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A Complete Guide to iOS Testing Frameworks

A Complete Guide to iOS Testing Frameworks

The need for more robust systems in the development and testing domain is affected directly by one or more of the following things – the number of applications flooding the app stores, the number of devices running the iOS in the market, and the difficulty in testing these applications (a direct consequence of complexity).

As in our case today, application and devices metric is so high that manual real device testing cannot be imagined. Thankfully, there are efficient and feature-rich iOS testing frameworks in the market that make iOS application testing faster, easier, and sometimes without demanding any resources from us 😃

In this post, we will see 8 frameworks that are helping testers all over the world deliver high-quality iOS applications to their users.

Table of Contents – iOS Testing Frameworks – A Complete Guide

Do we really need iOS testing frameworks?

In 2016, Apple sold its billionth mobile phone (iPhone) in the market. By January 2019, 900 million people were actively using iPhones in their daily lives. Two years later, that number became 1.65 billion. That’s huge! And this number is only increasing year after year.

On top of it, The numbers are only for iPhones. iOS running devices also include iPads (before iPadOS), and there are more than 500 million floating in the market. These devices are unique in every way I can imagine. Their specifications are different, processor power is different, they even don’t have the same screen size which can be a major problem while running the iOS applications.

Going ahead manually to test the iOS application can waste a lot of time, as each of the devices will present its own challenges, and coping with everything including the APIs will just delay everything repeatedly ⏳

The solution to this huge fragmentation is iOS testing frameworks, which are designed specifically to be incoherent to the iOS code and facilitate testing on these devices.

What are iOS testing frameworks?

A testing framework is a tool to help you conduct test executions efficiently. As a subset, an iOS testing framework is a testing framework developed especially for iOS mobile application testing 📲

iOS testing frameworks also provide additional features in a single place such as using Apple’s API, analyzing the test targets, collaborating with other testers, generating screenshots, organizing project files, and generating extensive detailed reports which are not possible during manual testing. The features and highlights of various iOS testing frameworks will enlighten you more in the later sections. 

Importance of using iOS testing frameworks

So, what if I say that I am ready to test my iOS application manually without any help? What parameters am I not considering?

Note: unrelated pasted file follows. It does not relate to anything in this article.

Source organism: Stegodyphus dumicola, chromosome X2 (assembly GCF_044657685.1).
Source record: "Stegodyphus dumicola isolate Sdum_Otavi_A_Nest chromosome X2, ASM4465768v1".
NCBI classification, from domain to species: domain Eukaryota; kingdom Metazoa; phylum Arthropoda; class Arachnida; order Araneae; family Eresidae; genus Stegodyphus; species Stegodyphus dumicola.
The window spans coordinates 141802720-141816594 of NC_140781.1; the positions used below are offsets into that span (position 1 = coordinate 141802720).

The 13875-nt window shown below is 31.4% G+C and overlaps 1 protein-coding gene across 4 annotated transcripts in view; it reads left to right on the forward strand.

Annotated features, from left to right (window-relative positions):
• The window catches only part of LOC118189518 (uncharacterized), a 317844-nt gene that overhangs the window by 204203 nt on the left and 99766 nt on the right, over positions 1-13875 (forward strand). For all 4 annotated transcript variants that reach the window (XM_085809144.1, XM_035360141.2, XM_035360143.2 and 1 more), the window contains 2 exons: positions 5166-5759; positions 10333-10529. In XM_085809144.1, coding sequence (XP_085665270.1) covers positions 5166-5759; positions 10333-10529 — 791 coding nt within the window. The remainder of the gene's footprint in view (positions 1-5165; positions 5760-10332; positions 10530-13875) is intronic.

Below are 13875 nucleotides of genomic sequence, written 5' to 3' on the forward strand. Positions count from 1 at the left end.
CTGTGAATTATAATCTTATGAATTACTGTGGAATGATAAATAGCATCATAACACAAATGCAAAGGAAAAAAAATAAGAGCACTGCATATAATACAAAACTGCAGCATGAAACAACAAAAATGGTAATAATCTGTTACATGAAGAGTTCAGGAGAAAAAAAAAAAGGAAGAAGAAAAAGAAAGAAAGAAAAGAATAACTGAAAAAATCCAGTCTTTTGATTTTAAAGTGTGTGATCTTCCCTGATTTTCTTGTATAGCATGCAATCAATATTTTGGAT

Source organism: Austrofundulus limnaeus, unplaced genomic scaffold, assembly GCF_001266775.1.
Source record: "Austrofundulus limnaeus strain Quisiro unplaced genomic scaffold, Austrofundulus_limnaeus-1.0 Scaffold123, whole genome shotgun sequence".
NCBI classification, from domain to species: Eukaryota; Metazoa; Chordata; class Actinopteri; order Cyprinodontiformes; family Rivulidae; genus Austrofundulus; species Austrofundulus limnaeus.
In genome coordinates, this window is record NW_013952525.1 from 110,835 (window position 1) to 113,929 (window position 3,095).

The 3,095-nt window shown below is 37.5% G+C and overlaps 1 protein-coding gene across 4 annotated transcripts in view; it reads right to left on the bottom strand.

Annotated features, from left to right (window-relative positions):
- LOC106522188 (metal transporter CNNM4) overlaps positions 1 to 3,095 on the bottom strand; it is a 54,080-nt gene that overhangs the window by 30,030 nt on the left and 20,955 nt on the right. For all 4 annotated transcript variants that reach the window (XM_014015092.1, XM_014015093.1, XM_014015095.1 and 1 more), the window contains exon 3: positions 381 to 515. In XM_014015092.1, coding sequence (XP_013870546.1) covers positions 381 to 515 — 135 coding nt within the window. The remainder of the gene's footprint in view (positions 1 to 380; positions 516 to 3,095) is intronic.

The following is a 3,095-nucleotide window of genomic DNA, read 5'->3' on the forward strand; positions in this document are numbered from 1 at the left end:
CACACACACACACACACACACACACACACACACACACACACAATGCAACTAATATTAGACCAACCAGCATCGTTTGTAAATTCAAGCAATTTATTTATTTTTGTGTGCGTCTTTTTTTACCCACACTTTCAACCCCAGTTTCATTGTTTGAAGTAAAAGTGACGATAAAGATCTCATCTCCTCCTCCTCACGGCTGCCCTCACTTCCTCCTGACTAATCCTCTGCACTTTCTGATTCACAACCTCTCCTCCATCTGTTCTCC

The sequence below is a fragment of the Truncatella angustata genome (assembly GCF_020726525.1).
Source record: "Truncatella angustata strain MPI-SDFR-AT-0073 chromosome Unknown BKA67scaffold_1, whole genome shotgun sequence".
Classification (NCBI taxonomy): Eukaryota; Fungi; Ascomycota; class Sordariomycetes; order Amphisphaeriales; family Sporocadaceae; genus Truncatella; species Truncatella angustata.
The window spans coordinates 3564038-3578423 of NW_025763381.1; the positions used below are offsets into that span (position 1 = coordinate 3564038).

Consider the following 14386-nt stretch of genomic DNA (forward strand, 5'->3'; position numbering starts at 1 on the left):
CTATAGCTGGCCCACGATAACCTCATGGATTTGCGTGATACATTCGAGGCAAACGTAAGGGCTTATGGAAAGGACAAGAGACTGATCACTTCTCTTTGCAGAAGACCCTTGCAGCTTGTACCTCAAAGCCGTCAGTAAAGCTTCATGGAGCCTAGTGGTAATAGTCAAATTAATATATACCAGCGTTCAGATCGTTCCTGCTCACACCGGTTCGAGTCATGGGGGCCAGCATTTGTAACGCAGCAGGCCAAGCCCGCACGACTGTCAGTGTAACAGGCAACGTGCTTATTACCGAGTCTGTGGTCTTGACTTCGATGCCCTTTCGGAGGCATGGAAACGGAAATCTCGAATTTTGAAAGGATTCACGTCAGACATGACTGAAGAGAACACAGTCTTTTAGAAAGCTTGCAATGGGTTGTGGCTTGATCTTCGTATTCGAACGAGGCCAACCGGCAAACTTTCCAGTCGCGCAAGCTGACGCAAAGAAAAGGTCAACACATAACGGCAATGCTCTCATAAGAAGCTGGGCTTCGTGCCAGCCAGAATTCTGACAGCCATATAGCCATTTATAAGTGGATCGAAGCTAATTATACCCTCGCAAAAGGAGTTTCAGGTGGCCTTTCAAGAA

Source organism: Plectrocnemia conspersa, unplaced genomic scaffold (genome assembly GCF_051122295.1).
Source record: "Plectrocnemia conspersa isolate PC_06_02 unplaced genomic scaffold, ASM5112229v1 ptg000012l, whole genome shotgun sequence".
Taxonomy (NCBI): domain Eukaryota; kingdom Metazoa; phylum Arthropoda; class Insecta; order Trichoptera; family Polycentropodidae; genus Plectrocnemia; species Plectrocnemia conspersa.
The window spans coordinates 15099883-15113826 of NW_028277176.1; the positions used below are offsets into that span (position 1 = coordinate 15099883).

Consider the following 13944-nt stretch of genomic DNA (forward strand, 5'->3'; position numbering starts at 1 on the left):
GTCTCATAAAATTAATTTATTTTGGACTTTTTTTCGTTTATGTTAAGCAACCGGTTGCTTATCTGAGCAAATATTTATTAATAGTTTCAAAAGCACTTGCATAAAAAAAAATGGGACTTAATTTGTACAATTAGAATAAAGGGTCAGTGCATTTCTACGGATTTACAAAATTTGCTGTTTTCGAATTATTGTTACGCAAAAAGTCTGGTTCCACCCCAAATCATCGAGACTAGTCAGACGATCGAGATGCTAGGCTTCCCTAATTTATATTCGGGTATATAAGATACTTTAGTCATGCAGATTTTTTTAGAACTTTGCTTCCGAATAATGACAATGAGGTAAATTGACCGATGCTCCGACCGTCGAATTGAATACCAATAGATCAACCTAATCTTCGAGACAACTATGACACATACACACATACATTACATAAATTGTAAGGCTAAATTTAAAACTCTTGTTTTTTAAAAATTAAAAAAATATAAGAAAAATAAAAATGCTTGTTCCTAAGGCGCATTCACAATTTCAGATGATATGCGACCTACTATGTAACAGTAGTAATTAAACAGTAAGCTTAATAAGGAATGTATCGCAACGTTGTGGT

• Expense: iPhones are already priced on the upper bar of the mobile market average. Purchasing all the target devices or taking them on the lease would be a huge expense and can eat up a significant amount of your funds if you are an individual or a small team startup.
  • Time wastage: Personally, I have always felt that automation testing of iOS applications always saves my time. The frameworks help in test creation and remind me of the test guidelines and rules to follow, provide ready-made snippets, and even correct a few things (such as URL encoding) behind the scenes.
  • Maintenance overhead: Maintenance of an application is always something we need to ponder beforehand during the first release. Applications need to be updated, modified, and sometimes redesigned completely based on newer technologies and frameworks. All these things will require changing scripts and constructing newer ones. Maintenance overhead can be reduced to a large extent if the tester goes for frameworks.
  • Analytics: Using a framework brings out detailed analytics with respect to the tests you are performing. These analytics are very important and helpful in determining the test quality of the process. For example, bringing out the test coverage metric can help us understand how much code we are considering in testing. If it’s too low, the test quality is poor and we can work on it.
  • Resource utilization: Using a manual approach requires us to install everything on our personal machine. Along with testing software, our personal machine also runs other programs, and therefore resource management becomes another hectic task. iOS testing frameworks take little space and set up everything on their own, which is the best choice for resource management at a very low cost.

Now that we are convinced about using the iOS testing frameworks in our next iOS project, let’s look at the different options we have 🔍

Top iOS testing frameworks

The following section details the top iOS testing frameworks that are popular among iOS testers currently:

1) Appium

Appium

Appium is an extremely popular open source test automation framework among the testing community. The part reason could be its versatility with programming languages and the ability to test iOS as well as Android and mobile web applications 🌐

As Appium’s official website mentions, “Appium is built on an idea that testing native apps should not require installing SDK”. With Appium, the user gets full flexibility with the tools and framework in which a tester is proficient and confident.